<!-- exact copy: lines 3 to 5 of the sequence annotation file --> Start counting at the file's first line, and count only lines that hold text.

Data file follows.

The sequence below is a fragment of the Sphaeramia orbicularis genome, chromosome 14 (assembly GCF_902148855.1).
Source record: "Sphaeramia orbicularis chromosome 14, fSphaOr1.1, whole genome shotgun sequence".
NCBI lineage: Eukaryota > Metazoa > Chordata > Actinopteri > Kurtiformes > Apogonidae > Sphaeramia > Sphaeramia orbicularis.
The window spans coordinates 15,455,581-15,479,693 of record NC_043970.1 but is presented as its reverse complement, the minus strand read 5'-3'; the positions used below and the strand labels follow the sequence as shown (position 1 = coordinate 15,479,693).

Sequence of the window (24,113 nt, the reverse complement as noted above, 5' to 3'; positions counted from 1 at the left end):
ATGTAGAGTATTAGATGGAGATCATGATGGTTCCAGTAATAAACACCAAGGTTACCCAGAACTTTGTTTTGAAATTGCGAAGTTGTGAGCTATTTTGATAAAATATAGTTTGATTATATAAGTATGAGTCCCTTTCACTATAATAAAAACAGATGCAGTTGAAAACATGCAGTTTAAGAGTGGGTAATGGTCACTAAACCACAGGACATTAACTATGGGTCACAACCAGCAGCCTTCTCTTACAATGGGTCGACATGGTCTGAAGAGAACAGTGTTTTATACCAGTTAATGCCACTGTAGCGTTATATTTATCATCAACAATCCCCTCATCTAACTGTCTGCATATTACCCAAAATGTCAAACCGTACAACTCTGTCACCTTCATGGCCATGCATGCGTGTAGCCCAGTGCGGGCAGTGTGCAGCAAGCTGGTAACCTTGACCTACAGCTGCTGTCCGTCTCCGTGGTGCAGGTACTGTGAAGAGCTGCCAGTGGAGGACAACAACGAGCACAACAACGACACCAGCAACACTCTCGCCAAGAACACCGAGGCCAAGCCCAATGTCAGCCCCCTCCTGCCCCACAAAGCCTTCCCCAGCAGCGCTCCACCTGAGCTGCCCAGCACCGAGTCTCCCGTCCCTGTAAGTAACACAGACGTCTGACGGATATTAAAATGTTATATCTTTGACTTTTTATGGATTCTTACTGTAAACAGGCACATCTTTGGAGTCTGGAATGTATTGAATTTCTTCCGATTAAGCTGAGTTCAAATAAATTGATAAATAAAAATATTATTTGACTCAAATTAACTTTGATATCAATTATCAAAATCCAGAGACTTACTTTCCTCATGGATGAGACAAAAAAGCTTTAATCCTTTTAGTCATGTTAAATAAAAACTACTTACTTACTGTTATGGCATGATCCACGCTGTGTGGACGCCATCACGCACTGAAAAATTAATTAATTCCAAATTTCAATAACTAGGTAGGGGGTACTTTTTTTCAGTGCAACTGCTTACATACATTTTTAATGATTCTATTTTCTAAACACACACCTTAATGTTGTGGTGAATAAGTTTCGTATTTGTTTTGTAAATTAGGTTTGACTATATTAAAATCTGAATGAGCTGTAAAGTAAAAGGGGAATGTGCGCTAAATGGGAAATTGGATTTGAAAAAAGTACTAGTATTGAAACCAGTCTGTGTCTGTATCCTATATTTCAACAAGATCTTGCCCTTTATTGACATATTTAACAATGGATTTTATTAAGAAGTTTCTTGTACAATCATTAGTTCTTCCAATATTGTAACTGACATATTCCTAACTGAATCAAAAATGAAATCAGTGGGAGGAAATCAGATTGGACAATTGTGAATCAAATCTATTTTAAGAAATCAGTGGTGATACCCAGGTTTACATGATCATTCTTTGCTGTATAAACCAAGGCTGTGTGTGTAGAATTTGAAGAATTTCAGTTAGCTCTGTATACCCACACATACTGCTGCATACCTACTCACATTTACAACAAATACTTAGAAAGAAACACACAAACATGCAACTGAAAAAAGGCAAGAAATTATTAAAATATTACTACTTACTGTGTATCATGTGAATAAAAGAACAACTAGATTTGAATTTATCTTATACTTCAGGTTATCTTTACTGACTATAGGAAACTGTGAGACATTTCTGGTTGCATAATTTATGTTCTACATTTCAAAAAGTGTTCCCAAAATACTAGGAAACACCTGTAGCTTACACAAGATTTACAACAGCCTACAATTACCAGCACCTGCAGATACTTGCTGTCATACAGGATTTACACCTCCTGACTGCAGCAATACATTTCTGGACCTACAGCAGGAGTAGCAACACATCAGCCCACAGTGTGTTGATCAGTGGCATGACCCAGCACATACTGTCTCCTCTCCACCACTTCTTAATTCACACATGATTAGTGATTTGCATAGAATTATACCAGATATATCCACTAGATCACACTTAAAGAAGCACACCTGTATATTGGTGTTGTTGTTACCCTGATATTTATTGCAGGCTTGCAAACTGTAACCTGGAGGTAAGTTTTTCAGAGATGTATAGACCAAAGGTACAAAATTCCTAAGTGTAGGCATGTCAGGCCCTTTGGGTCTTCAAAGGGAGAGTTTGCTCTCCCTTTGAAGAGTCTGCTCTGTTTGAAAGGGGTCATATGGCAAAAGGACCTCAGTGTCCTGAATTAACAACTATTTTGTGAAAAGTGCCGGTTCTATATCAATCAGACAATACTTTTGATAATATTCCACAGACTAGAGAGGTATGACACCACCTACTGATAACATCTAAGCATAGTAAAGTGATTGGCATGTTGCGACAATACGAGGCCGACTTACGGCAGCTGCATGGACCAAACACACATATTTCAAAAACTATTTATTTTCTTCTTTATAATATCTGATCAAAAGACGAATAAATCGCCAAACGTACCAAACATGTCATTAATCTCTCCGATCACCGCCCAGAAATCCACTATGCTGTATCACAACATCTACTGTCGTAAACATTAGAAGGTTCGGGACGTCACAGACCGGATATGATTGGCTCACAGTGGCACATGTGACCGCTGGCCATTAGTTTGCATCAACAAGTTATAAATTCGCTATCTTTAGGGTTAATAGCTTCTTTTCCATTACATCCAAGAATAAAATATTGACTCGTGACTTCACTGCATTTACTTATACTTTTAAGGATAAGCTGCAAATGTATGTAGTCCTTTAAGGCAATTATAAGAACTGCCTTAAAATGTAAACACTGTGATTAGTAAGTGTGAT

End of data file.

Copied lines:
NCBI lineage: Eukaryota > Metazoa > Chordata > Actinopteri > Kurtiformes > Apogonidae > Sphaeramia > Sphaeramia orbicularis.
The window spans coordinates 15,455,581-15,479,693 of record NC_043970.1 but is presented as its reverse complement, the minus strand read 5'-3'; the positions used below and the strand labels follow the sequence as shown (position 1 = coordinate 15,479,693).

Sequence of the window (24,113 nt, the reverse complement as noted above, 5' to 3'; positions counted from 1 at the left end):